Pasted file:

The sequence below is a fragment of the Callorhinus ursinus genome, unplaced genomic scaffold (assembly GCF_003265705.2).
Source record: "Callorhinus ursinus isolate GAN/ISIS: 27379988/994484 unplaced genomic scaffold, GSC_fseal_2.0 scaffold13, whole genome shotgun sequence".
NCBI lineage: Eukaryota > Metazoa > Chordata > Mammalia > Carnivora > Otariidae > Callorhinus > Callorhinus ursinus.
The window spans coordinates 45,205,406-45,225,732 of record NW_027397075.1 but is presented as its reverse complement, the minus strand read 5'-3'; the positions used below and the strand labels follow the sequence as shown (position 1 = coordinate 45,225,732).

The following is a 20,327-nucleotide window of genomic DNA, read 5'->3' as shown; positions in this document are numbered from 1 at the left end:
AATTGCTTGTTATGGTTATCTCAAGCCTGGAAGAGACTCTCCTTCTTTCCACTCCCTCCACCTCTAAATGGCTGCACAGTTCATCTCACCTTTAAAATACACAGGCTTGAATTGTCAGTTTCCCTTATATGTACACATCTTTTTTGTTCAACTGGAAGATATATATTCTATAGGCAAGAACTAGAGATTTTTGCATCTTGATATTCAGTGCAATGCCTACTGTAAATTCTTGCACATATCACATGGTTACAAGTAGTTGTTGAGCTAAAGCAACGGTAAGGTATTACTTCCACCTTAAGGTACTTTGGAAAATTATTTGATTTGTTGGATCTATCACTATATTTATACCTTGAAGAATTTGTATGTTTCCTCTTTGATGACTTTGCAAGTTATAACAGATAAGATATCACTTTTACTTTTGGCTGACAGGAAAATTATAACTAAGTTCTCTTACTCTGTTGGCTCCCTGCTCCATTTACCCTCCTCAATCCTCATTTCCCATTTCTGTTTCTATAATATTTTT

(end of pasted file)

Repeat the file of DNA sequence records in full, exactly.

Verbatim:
The sequence below is a fragment of the Callorhinus ursinus genome, unplaced genomic scaffold (assembly GCF_003265705.2).
Source record: "Callorhinus ursinus isolate GAN/ISIS: 27379988/994484 unplaced genomic scaffold, GSC_fseal_2.0 scaffold13, whole genome shotgun sequence".
NCBI lineage: Eukaryota > Metazoa > Chordata > Mammalia > Carnivora > Otariidae > Callorhinus > Callorhinus ursinus.
The window spans coordinates 45,205,406-45,225,732 of record NW_027397075.1 but is presented as its reverse complement, the minus strand read 5'-3'; the positions used below and the strand labels follow the sequence as shown (position 1 = coordinate 45,225,732).

The following is a 20,327-nucleotide window of genomic DNA, read 5'->3' as shown; positions in this document are numbered from 1 at the left end:
AATTGCTTGTTATGGTTATCTCAAGCCTGGAAGAGACTCTCCTTCTTTCCACTCCCTCCACCTCTAAATGGCTGCACAGTTCATCTCACCTTTAAAATACACAGGCTTGAATTGTCAGTTTCCCTTATATGTACACATCTTTTTTGTTCAACTGGAAGATATATATTCTATAGGCAAGAACTAGAGATTTTTGCATCTTGATATTCAGTGCAATGCCTACTGTAAATTCTTGCACATATCACATGGTTACAAGTAGTTGTTGAGCTAAAGCAACGGTAAGGTATTACTTCCACCTTAAGGTACTTTGGAAAATTATTTGATTTGTTGGATCTATCACTATATTTATACCTTGAAGAATTTGTATGTTTCCTCTTTGATGACTTTGCAAGTTATAACAGATAAGATATCACTTTTACTTTTGGCTGACAGGAAAATTATAACTAAGTTCTCTTACTCTGTTGGCTCCCTGCTCCATTTACCCTCCTCAATCCTCATTTCCCATTTCTGTTTCTATAATATTTTT